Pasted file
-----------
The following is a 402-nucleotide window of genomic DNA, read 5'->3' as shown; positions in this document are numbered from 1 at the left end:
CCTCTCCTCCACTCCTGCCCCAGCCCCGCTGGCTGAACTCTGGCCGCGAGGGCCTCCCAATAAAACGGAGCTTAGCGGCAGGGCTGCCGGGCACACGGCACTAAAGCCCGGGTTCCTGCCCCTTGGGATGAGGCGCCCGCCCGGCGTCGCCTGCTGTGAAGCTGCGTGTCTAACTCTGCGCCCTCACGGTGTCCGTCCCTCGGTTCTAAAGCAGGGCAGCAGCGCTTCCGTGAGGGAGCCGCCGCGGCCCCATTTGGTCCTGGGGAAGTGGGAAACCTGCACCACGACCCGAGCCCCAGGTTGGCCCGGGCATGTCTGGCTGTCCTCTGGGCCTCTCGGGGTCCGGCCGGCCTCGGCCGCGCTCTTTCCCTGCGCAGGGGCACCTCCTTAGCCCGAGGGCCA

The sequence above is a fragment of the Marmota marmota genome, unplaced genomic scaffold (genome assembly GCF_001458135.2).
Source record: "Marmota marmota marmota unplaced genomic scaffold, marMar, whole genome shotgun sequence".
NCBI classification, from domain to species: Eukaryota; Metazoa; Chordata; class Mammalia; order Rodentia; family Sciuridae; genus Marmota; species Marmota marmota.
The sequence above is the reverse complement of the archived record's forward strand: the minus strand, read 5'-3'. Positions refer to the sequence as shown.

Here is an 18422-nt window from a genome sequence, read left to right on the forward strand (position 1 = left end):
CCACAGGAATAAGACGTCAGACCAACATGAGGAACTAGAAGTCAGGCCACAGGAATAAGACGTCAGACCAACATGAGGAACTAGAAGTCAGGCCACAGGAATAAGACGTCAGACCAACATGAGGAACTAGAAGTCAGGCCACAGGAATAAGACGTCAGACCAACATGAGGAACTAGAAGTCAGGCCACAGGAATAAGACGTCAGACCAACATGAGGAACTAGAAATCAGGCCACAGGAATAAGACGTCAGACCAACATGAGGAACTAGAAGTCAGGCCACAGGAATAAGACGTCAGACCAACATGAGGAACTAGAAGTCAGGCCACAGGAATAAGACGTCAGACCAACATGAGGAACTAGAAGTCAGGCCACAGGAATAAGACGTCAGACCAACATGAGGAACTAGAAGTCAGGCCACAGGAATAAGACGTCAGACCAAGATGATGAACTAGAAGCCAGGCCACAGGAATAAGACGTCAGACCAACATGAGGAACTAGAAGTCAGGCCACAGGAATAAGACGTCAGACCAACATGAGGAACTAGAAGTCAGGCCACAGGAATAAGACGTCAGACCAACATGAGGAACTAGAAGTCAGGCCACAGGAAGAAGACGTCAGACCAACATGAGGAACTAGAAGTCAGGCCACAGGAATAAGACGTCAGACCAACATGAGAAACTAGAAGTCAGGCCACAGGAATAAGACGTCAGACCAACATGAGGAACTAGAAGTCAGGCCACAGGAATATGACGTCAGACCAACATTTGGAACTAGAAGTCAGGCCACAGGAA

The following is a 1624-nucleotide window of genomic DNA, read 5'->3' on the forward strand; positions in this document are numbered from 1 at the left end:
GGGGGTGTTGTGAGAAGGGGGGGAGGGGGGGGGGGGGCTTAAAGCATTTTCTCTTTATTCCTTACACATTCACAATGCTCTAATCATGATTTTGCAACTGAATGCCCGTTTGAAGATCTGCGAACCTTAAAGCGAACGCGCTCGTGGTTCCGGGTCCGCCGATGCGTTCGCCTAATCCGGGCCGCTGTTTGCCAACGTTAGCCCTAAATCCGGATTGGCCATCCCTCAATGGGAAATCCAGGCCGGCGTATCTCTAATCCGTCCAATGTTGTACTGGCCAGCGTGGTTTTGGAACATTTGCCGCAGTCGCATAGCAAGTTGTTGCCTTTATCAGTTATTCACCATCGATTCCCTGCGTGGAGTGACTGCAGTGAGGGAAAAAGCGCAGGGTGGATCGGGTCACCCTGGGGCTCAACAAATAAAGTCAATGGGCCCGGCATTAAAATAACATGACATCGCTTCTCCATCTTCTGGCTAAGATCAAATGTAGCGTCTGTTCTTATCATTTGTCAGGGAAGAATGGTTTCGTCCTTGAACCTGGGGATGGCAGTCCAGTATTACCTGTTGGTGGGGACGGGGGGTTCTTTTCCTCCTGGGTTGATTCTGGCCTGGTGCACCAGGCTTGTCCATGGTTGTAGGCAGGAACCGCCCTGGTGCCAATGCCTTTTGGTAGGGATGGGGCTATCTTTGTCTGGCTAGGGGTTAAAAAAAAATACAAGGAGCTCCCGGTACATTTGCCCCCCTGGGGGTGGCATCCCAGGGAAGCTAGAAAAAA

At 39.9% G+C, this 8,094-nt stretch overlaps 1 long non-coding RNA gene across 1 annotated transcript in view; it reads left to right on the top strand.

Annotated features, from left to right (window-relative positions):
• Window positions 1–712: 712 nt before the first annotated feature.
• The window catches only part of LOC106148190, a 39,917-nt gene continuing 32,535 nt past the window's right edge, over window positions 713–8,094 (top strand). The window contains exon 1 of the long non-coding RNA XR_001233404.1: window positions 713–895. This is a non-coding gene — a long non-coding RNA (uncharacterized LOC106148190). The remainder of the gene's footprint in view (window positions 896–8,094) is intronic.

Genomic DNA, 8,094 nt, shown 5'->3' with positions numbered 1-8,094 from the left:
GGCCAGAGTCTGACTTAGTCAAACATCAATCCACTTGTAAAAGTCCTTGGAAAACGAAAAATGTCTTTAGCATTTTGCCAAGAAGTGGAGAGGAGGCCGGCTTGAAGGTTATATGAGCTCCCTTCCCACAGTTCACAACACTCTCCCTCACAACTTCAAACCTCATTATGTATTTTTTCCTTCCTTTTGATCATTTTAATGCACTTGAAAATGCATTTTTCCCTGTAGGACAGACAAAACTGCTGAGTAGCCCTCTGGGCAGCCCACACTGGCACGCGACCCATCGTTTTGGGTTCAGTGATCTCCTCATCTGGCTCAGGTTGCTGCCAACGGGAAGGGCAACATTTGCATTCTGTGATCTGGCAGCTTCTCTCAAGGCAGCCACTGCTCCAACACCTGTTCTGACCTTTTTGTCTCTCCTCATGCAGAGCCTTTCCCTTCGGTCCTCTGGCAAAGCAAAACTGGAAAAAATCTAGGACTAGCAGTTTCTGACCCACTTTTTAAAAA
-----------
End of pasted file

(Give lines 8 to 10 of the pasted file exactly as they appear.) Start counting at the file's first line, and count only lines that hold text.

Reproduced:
CCACAGGAATAAGACGTCAGACCAACATGAGGAACTAGAAGTCAGGCCACAGGAATAAGACGTCAGACCAACATGAGGAACTAGAAGTCAGGCCACAGGAATAAGACGTCAGACCAACATGAGGAACTAGAAGTCAGGCCACAGGAATAAGACGTCAGACCAACATGAGGAACTAGAAGTCAGGCCACAGGAATAAGACGTCAGACCAACATGAGGAACTAGAAATCAGGCCACAGGAATAAGACGTCAGACCAACATGAGGAACTAGAAGTCAGGCCACAGGAATAAGACGTCAGACCAACATGAGGAACTAGAAGTCAGGCCACAGGAATAAGACGTCAGACCAACATGAGGAACTAGAAGTCAGGCCACAGGAATAAGACGTCAGACCAACATGAGGAACTAGAAGTCAGGCCACAGGAATAAGACGTCAGACCAAGATGATGAACTAGAAGCCAGGCCACAGGAATAAGACGTCAGACCAACATGAGGAACTAGAAGTCAGGCCACAGGAATAAGACGTCAGACCAACATGAGGAACTAGAAGTCAGGCCACAGGAATAAGACGTCAGACCAACATGAGGAACTAGAAGTCAGGCCACAGGAAGAAGACGTCAGACCAACATGAGGAACTAGAAGTCAGGCCACAGGAATAAGACGTCAGACCAACATGAGAAACTAGAAGTCAGGCCACAGGAATAAGACGTCAGACCAACATGAGGAACTAGAAGTCAGGCCACAGGAATATGACGTCAGACCAACATTTGGAACTAGAAGTCAGGCCACAGGAA

The following is a 1624-nucleotide window of genomic DNA, read 5'->3' on the forward strand; positions in this document are numbered from 1 at the left end:
GGGGGTGTTGTGAGAAGGGGGGGAGGGGGGGGGGGGGCTTAAAGCATTTTCTCTTTATTCCTTACACATTCACAATGCTCTAATCATGATTTTGCAACTGAATGCCCGTTTGAAGATCTGCGAACCTTAAAGCGAACGCGCTCGTGGTTCCGGGTCCGCCGATGCGTTCGCCTAATCCGGGCCGCTGTTTGCCAACGTTAGCCCTAAATCCGGATTGGCCATCCCTCAATGGGAAATCCAGGCCGGCGTATCTCTAATCCGTCCAATGTTGTACTGGCCAGCGTGGTTTTGGAACATTTGCCGCAGTCGCATAGCAAGTTGTTGCCTTTATCAGTTATTCACCATCGATTCCCTGCGTGGAGTGACTGCAGTGAGGGAAAAAGCGCAGGGTGGATCGGGTCACCCTGGGGCTCAACAAATAAAGTCAATGGGCCCGGCATTAAAATAACATGACATCGCTTCTCCATCTTCTGGCTAAGATCAAATGTAGCGTCTGTTCTTATCATTTGTCAGGGAAGAATGGTTTCGTCCTTGAACCTGGGGATGGCAGTCCAGTATTACCTGTTGGTGGGGACGGGGGGTTCTTTTCCTCCTGGGTTGATTCTGGCCTGGTGCACCAGGCTTGTCCATGGTTGTAGGCAGGAACCGCCCTGGTGCCAATGCCTTTTGGTAGGGATGGGGCTATCTTTGTCTGGCTAGGGGTTAAAAAAAAATACAAGGAGCTCCCGGTACATTTGCCCCCCTGGGGGTGGCATCCCAGGGAAGCTAGAAAAAA